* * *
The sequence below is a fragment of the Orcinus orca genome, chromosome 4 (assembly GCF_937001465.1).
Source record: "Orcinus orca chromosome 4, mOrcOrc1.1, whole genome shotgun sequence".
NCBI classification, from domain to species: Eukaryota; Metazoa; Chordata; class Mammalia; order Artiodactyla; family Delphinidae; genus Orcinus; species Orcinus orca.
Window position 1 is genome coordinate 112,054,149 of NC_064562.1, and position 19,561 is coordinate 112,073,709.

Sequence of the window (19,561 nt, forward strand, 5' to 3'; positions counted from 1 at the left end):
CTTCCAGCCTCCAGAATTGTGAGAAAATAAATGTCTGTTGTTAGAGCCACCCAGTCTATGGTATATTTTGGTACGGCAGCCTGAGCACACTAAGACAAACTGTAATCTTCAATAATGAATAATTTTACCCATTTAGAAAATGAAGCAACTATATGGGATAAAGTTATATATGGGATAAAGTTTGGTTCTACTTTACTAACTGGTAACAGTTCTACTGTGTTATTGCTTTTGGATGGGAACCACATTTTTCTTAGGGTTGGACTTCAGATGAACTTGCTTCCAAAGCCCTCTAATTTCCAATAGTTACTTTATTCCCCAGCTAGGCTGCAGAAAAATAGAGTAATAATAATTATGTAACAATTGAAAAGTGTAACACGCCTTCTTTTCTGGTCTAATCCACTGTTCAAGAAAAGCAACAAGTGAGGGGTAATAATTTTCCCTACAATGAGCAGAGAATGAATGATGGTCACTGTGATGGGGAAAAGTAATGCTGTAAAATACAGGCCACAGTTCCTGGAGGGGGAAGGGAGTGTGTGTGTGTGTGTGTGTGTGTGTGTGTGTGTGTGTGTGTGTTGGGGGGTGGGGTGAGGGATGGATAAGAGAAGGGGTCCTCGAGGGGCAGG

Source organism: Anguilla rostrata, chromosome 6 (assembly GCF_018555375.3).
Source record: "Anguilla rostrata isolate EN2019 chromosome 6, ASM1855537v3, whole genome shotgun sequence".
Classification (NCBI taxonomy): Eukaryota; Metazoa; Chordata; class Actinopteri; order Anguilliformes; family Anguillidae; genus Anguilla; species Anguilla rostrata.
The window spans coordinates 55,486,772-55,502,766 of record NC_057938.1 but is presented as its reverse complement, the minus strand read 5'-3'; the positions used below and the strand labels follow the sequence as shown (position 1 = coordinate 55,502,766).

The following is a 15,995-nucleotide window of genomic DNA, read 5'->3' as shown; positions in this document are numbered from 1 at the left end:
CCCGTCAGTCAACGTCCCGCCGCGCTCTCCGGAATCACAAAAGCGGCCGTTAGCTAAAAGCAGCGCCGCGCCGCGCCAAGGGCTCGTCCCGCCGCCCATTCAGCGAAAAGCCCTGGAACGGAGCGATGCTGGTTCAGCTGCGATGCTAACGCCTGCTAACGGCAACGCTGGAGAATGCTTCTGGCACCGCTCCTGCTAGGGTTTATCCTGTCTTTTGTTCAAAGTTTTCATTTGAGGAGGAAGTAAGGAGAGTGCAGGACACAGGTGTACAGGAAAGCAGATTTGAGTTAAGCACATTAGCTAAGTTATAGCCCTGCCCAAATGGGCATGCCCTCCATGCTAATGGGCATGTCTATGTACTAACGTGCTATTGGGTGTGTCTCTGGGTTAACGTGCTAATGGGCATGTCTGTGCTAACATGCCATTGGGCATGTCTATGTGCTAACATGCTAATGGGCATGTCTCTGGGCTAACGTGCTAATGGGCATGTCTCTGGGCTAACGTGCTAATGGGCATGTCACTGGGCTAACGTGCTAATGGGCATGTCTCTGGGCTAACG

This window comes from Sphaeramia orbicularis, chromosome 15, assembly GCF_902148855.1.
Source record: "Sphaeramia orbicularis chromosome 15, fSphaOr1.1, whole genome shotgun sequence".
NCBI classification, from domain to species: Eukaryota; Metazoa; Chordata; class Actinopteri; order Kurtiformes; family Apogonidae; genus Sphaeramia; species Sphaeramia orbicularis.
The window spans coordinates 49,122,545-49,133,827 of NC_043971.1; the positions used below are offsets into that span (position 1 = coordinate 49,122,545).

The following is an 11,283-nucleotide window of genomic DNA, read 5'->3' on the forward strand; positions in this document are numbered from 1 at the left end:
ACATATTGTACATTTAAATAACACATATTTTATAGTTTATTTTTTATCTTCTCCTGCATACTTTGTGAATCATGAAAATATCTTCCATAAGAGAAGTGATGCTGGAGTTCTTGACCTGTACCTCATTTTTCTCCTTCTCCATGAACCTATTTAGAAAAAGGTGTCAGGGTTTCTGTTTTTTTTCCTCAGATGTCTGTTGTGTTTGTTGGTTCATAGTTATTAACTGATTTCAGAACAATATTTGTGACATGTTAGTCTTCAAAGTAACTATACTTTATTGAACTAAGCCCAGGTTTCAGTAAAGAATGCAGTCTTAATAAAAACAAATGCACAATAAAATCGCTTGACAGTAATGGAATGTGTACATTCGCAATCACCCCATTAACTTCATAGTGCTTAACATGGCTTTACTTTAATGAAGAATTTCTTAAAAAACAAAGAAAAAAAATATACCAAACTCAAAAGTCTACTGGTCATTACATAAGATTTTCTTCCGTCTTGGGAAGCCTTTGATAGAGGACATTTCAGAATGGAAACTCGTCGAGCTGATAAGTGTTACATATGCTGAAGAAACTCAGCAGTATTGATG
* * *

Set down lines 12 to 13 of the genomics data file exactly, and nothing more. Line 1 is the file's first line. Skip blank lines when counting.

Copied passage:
CCCGTCAGTCAACGTCCCGCCGCGCTCTCCGGAATCACAAAAGCGGCCGTTAGCTAAAAGCAGCGCCGCGCCGCGCCAAGGGCTCGTCCCGCCGCCCATTCAGCGAAAAGCCCTGGAACGGAGCGATGCTGGTTCAGCTGCGATGCTAACGCCTGCTAACGGCAACGCTGGAGAATGCTTCTGGCACCGCTCCTGCTAGGGTTTATCCTGTCTTTTGTTCAAAGTTTTCATTTGAGGAGGAAGTAAGGAGAGTGCAGGACACAGGTGTACAGGAAAGCAGATTTGAGTTAAGCACATTAGCTAAGTTATAGCCCTGCCCAAATGGGCATGCCCTCCATGCTAATGGGCATGTCTATGTACTAACGTGCTATTGGGTGTGTCTCTGGGTTAACGTGCTAATGGGCATGTCTGTGCTAACATGCCATTGGGCATGTCTATGTGCTAACATGCTAATGGGCATGTCTCTGGGCTAACGTGCTAATGGGCATGTCTCTGGGCTAACGTGCTAATGGGCATGTCACTGGGCTAACGTGCTAATGGGCATGTCTCTGGGCTAACG

This window comes from Sphaeramia orbicularis, chromosome 15, assembly GCF_902148855.1.